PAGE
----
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ISP unveils changes with its new "fair share" program

Details on the successor to Comcast’s policy of “data discrimination” have emerged, and the majority of its changes will affect the ISP’s most gratuitous users.

Rather than targeting a specific protocol like BitTorrent – a policy that riled up technologists and the FCC, despite its “surgical” precision in managing consumption – Comcast’s new form of network management will kick in when it identifies a single user “disproportionately” consuming network resources, and will move to throttle their connection for a short while.

“If in fact a person is generating enough packets that they're the ones creating that situation, we will manage that consumer for the overall good of all of our consumers,”' said Comcast senior vice president and general manager of online services Matt Bowling.

Comcast says its new “fair share” system of throttling troublesome customers has so far proven to be fairly effective, particularly when the throttling stays in effect for about 10 to 20 minutes.

Once the time limit elapses, speeds revert to normal.

It doesn’t mean a throttled internet experience will be undesirable, however, as Bowling says that users experiencing limited bandwidth will still have an experience on par with “really good” DSL service.

But if a user continues a high level of consumption, “we would have to manage them again.”

It appears that Comcast customers will still enjoy an essentially unlimited bandwidth allotment; however the company says it is mulling over the possibility of charging subscribers a higher price for heavier internet use – but, it “[hasn’t] made any decisions” yet.

Anecdotal reports from users indicate that the new throttling system is already in place in some territories – and that the old policy of “data discrimination” still appears to be in effect as well.

Comcast has made no indication of the kinds of numbers that would trigger a slowdown, nor any specifics regarding the capacity available for throttled users.

Comcast, with its 14.4 million subscribers, fell into hot water last year when internet users and an AP report discovered that the company was screwing with customers’ BitTorrent activities, by essentially cutting them off as soon as a file finished downloading – a potentially toxic condition to the health of the BitTorrent network. Accusations snowballed into an FCC investigation, with both the FCC and Comcast slinging nasty words back and forth for the better part of 2008; the exchange reached its culmination earlier this month, when FCC chairman Kevin Martin officially condemned Comcast for violating the Commissions' tenets of a fair, open internet experience.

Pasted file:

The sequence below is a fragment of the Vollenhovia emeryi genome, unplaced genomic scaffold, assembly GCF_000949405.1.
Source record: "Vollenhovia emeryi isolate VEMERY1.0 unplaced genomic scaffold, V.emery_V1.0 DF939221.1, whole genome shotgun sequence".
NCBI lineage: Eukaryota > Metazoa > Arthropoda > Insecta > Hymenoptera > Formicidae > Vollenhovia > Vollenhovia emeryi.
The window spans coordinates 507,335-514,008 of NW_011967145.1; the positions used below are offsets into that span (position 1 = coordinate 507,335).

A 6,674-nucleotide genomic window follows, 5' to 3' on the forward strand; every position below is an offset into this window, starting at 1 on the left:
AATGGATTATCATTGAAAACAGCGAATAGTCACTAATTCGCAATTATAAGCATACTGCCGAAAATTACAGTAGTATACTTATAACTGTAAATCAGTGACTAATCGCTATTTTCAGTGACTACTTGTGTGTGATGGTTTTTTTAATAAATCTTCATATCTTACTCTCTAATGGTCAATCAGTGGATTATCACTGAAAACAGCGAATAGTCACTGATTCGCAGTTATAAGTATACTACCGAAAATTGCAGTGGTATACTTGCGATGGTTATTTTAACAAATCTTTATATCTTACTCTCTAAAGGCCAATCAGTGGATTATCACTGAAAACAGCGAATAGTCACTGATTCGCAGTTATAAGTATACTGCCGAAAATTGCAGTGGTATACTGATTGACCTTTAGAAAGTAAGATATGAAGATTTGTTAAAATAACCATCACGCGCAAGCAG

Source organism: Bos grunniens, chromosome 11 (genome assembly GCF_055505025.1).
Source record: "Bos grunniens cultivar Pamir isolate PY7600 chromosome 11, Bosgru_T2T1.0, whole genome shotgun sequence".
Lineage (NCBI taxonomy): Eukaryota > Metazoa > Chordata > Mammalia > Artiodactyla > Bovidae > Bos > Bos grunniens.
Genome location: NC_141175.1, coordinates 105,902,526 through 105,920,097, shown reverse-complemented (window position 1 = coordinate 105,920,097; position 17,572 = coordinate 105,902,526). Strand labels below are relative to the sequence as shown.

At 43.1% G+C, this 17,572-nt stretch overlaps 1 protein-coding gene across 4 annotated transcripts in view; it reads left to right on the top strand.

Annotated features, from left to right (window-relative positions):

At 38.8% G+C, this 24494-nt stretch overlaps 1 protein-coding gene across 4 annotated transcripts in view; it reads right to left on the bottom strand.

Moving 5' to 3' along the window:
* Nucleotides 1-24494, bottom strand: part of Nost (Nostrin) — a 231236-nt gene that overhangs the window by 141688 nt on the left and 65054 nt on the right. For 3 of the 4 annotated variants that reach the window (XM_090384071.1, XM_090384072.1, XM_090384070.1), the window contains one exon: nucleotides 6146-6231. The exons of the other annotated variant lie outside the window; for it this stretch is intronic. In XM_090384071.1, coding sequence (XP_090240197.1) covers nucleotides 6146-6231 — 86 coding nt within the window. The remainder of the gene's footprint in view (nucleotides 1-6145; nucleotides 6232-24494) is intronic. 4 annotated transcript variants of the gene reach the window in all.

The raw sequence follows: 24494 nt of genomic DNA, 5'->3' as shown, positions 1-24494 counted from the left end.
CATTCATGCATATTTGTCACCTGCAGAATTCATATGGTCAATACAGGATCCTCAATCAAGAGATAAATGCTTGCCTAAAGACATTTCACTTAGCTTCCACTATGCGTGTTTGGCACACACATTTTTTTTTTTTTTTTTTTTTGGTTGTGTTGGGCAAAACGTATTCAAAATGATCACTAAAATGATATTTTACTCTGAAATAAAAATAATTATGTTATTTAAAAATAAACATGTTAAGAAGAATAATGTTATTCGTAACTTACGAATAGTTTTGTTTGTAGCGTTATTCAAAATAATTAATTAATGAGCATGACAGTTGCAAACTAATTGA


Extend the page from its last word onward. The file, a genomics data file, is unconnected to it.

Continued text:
Martin also left Comcast an ultimatum, demanding that it disclose its network management practices to the public, and submit a “compliance plan” with details on what it plans to do after it disables its BitTorrent blocking, which is set to happen sometime this year. This announcement appears to satisfy the FCC’s demands.

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RE: Im all for it
By myhipsi on 8/21/2008 12:17:29 PM , Rating: 1
I would have to agree as well, but they should just do what Canadian ISPs are starting to do. It's simple and effective; Capping. I currently have a 10 mb "High Speed Extreme" connection through my ISP, Rogers, which is capped at 95 Gigs per month. If I go over, which I rarely do, I'm charged $1.50 per gig up to a maximum of $25. I'm all for this as long as I get my 10mb of bandwidth which, since the cap, has been very consistant. Also, if I want to download 10 or 20 GB in one day, I can without my connection being throttled. It's a tiered something like this:

Extreme = 10mb with 95GB/month @ 54.95 + 1.50/GB
Express = 7mb with 60GB/month @ 44.95 + 2.00/GB
Lite = 1mb with 25GB/month @ 34.95 + ?/GB
UltraLite = 500kb with 2GB/month @ 24.95 + ?/GB

RE: Im all for it
By TomCorelis on 8/21/2008 2:54:15 PM , Rating: 2
Those bandwidth limits are way too low. 95gb for one month?

RE: Im all for it
By myhipsi on 8/22/2008 8:54:14 AM , Rating: 2
Sure, you can always use more Gigs, but I'd rather that than throttling. Also, for an extra $25 charge a month, or $80.00 total, I have unlimited Gigs if I choose.

RE: Im all for it
By Icelight on 8/21/2008 4:27:34 PM , Rating: 2
Capping with per-gigabyte overage fees is one of the worst possible thing to do. North American ISPs are slowly but surely bringing us back in time because they're too damn cheap to upgrade their aging infrastructure.

North American ISPs: Bringing the world of yesterday to you. Today.

RE: Im all for it
By zolo111 on 8/21/2008 4:53:22 PM , Rating: 2
I think this's the last thing comcast want to do since alot of people who don't even know what a GB is will just switch to the lower plan with 5 or 10GB monthly. Comcast will lose $$ this way..

So instead, they charge everyone $50~$60 ( unless you wait for a good deal; as good as $24 for a year), then they start whining. But where do you draw the line though? this year the monthly cap is 150GB for example, with more people singing up for thier service ( and thier infrastructure remains the same), and more bandwith consumed; they will lower the that cap...etc

"You can bet that Sony built a long-term business plan about being successful in Japan and that business plan is crumbling." -- Peter Moore, 24 hours before his Microsoft resignation

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